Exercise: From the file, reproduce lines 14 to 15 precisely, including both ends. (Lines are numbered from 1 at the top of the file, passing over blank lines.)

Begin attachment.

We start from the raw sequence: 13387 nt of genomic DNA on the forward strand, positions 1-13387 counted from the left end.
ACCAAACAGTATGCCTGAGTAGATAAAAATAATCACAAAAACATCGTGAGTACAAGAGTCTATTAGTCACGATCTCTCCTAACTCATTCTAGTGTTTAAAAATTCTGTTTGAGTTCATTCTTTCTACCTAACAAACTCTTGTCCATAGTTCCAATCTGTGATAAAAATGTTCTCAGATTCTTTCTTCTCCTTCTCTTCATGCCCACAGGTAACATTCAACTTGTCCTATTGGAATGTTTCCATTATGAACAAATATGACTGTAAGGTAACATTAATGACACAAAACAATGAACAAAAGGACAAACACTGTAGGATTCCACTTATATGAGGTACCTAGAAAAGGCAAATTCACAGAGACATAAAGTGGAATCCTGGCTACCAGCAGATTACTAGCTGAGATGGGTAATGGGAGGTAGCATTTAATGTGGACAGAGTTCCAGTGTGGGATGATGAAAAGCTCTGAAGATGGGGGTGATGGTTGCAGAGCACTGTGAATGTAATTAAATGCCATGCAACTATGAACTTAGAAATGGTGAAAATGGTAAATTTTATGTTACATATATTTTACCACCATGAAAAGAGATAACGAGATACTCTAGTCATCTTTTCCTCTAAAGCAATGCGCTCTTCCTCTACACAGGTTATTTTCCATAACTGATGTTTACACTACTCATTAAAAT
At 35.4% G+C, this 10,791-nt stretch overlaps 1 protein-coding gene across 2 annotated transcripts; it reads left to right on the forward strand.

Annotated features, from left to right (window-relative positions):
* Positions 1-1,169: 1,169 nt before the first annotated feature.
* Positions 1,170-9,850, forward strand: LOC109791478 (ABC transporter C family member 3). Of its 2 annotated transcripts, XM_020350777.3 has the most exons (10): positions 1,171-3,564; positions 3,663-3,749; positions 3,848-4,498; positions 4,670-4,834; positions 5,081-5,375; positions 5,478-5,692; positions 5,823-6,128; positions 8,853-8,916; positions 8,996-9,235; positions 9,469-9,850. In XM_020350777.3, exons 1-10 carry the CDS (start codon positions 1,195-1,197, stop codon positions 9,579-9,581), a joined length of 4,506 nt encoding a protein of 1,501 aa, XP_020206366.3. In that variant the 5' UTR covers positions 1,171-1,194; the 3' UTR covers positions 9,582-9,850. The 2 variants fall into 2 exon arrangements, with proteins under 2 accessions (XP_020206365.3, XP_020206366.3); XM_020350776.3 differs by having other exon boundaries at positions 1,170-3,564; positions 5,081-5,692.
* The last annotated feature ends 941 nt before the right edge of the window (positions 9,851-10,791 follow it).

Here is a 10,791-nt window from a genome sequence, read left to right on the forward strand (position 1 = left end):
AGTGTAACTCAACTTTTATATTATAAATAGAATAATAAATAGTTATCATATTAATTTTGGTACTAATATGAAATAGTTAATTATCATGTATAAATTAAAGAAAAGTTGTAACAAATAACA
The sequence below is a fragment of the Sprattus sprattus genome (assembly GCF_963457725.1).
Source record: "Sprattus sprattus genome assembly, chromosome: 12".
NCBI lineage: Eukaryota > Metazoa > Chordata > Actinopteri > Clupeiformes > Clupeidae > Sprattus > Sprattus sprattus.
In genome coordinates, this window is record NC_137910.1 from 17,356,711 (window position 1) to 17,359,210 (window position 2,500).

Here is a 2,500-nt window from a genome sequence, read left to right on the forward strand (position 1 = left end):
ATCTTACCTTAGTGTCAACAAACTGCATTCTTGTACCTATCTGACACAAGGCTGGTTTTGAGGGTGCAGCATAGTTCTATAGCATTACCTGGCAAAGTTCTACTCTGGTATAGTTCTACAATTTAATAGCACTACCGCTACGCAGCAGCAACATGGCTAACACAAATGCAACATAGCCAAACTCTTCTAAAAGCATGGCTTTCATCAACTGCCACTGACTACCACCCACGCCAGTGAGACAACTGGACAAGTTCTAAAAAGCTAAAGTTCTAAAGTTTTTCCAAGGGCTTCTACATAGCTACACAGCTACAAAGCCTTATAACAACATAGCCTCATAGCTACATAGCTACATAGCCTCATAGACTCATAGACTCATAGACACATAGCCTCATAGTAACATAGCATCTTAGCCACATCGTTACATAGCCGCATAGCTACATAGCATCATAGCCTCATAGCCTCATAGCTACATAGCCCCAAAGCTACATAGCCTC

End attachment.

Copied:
Here is a 2,500-nt window from a genome sequence, read left to right on the forward strand (position 1 = left end):
ATCTTACCTTAGTGTCAACAAACTGCATTCTTGTACCTATCTGACACAAGGCTGGTTTTGAGGGTGCAGCATAGTTCTATAGCATTACCTGGCAAAGTTCTACTCTGGTATAGTTCTACAATTTAATAGCACTACCGCTACGCAGCAGCAACATGGCTAACACAAATGCAACATAGCCAAACTCTTCTAAAAGCATGGCTTTCATCAACTGCCACTGACTACCACCCACGCCAGTGAGACAACTGGACAAGTTCTAAAAAGCTAAAGTTCTAAAGTTTTTCCAAGGGCTTCTACATAGCTACACAGCTACAAAGCCTTATAACAACATAGCCTCATAGCTACATAGCTACATAGCCTCATAGACTCATAGACTCATAGACACATAGCCTCATAGTAACATAGCATCTTAGCCACATCGTTACATAGCCGCATAGCTACATAGCATCATAGCCTCATAGCCTCATAGCTACATAGCCCCAAAGCTACATAGCCTC